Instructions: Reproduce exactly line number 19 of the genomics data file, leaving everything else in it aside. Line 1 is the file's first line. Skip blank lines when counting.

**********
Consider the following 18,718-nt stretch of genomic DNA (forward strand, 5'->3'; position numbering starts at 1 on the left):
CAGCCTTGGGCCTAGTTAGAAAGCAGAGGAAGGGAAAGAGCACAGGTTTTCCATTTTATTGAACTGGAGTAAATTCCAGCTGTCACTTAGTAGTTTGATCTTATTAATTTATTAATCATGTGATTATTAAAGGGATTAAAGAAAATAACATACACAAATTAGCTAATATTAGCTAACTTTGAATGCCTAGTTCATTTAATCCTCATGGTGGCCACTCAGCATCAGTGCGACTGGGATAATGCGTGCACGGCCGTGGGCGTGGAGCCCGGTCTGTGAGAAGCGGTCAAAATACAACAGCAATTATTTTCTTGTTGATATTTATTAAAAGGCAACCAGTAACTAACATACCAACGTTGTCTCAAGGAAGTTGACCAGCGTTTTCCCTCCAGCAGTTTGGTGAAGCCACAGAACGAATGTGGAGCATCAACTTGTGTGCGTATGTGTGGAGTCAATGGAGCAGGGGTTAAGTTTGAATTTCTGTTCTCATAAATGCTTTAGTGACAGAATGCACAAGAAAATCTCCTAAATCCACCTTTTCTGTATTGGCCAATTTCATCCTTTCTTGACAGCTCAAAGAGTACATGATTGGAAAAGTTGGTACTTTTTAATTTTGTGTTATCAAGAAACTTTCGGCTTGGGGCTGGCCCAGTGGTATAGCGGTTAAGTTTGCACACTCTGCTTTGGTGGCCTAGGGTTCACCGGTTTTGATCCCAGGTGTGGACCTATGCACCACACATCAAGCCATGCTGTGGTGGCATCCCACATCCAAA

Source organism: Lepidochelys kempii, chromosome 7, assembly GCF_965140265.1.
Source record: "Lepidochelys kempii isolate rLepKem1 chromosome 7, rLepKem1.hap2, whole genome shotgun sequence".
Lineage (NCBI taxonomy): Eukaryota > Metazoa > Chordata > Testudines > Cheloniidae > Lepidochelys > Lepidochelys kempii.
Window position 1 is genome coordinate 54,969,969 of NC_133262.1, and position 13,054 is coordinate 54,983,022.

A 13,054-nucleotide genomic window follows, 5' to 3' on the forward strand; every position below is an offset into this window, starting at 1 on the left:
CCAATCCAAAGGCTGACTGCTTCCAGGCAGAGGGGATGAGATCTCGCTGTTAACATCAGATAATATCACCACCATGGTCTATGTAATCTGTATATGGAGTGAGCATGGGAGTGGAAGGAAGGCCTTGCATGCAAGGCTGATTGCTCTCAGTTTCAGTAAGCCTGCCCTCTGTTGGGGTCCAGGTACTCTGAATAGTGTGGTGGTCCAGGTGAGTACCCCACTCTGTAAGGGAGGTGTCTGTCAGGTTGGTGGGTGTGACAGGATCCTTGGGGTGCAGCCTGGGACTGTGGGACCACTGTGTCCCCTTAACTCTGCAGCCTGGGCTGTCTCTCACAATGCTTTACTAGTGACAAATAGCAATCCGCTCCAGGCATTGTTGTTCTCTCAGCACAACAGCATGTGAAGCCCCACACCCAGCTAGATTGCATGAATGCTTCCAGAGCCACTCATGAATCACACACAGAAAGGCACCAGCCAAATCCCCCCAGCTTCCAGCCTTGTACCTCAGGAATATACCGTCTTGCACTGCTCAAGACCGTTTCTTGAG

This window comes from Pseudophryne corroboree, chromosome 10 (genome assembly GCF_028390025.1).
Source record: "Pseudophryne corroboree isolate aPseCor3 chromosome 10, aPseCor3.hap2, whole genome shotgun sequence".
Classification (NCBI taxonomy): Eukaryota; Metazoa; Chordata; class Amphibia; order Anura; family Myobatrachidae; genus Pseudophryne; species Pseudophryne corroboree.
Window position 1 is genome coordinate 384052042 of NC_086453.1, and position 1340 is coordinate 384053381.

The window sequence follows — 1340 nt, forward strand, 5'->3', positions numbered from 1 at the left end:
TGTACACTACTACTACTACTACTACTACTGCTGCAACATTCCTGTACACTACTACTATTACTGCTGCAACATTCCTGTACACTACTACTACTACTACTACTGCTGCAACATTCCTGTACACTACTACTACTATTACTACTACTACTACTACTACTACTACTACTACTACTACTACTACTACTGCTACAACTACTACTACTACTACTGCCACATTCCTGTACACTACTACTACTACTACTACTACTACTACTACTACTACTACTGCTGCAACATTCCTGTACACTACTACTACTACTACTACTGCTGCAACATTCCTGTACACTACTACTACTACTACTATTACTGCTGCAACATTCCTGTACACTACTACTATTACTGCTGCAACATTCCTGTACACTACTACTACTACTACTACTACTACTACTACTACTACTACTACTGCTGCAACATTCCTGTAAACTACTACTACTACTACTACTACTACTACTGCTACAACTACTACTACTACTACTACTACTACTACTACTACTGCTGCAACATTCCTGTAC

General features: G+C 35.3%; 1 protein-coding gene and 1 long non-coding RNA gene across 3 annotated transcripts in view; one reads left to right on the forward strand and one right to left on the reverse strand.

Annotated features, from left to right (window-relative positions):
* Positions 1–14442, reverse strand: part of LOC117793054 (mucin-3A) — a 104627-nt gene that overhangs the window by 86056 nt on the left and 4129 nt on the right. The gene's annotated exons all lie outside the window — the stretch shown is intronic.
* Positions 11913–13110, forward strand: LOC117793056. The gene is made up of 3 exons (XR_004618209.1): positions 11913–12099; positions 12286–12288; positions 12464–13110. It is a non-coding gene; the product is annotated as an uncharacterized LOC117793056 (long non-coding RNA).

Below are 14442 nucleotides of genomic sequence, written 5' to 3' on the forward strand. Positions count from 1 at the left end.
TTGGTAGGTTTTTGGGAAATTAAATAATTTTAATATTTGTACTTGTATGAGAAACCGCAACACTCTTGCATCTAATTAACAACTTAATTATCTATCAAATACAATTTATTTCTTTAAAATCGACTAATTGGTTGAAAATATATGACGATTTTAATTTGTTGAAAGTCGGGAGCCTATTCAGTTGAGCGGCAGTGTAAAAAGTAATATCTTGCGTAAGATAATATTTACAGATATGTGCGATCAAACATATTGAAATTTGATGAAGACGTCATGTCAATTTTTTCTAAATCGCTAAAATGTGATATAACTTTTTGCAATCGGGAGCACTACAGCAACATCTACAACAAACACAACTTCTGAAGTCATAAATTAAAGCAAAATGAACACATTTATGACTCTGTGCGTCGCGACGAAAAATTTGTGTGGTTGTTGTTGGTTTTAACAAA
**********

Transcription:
Below are 14442 nucleotides of genomic sequence, written 5' to 3' on the forward strand. Positions count from 1 at the left end.